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Lewis Milton Larew

Capt. Lewis Larew, Fall of 1943
Note the insignia of the Corps of Engineers
on his lapels.

West Virginia Veterans Memorial


Lewis Milton Larew

"The tree of liberty must be refreshed from time to time with the blood of patriots and tyrants."

Thomas Jefferson

West Virginia today would not be the same state that it is without the selfless men and women that dedicated their lives to serving our country in the armed forces. U.S. Army Captain Lewis Milton Larew was born on December 18, 1916, in Raleigh County, West Virginia.

Raleigh County lies in Southern West Virginia, was founded in 1850, and was named for Sir Walter Raleigh, an English adventurer and soldier. The first settlers came in 1792, and the location was once a favorite site for traveling fur traders in search of beaver pelts. The leading industries and chief agricultural products of Raleigh County are health, tourism, coal, coal-related products, timber, mining equipment, electronic parts, building blocks, cattle, potatoes, peppers, corn, strawberries, and show horses. The county seat for Raleigh County is Beckley. Lewis Larew was born and raised here and spent his life in Raleigh County before going into World War II.

His parents were James Edgar Larew and Cynthia Willow "Willia" Larew. The 1930 U. S. Federal Census shows that there were five children in the Larew household: Lewis (the oldest), John, William ("Farmer Bill"), Genevieve ("Geny"), and Ruth, in addition to Cynthia's sister Margaret.
Lewis and siblings

John, "Farmer Bill," and Lewis, 1926

Larew family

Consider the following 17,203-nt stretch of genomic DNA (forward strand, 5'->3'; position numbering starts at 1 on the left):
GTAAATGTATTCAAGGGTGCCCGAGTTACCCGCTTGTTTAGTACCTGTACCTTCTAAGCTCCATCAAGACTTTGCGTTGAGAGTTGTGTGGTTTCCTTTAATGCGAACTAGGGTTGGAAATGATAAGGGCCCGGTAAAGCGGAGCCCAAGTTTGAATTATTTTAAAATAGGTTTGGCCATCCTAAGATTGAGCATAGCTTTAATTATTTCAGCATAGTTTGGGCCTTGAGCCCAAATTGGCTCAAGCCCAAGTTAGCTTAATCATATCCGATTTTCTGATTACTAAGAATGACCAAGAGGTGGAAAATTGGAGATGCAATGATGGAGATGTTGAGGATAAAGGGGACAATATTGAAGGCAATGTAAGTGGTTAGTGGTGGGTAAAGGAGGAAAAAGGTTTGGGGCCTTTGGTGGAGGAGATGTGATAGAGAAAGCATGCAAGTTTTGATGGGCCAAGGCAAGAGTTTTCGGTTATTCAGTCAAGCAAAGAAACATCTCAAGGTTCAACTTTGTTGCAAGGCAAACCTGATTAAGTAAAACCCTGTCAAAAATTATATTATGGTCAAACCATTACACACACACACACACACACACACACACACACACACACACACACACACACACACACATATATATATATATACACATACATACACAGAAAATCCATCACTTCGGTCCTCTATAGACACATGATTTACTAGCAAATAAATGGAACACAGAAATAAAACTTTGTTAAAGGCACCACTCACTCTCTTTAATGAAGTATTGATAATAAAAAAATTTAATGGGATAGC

Larew family

Lewis with his mother Cynthia and his siblings in 1923; Lewis with his father James and his siblings on the Fourth of July in 1924

Lewis' father, James Edgar Larew, was born on December 7, 1878, in Monroe County, West Virginia, and died on November 29, 1959. James registered for World War II in 1942 in the draft mandated for older men, but was never drafted. James' wife and Lewis' mother, Cynthia Willow Christie Larew, was born on October 13, 1889, in Mercer County, West Virginia, to parents Milton W. Christie (where Lewis got his middle name) and Ozello McKenzie Christie. Cynthia passed away on January 12, 1971, in Beckley, West Virginia. James and Cynthia Larew are both buried in Sunset Memorial Park in Beckley, West Virginia.

Lewis Larew attended and graduated from Woodrow Wilson High School in Beckley, West Virginia. After he finished there, he attended Lynchburg Virginia College, the West Virginia Institute of Technology at Montgomery, and the University of Kentucky School of Engineering. He graduated from the University of Kentucky with four years of a college education.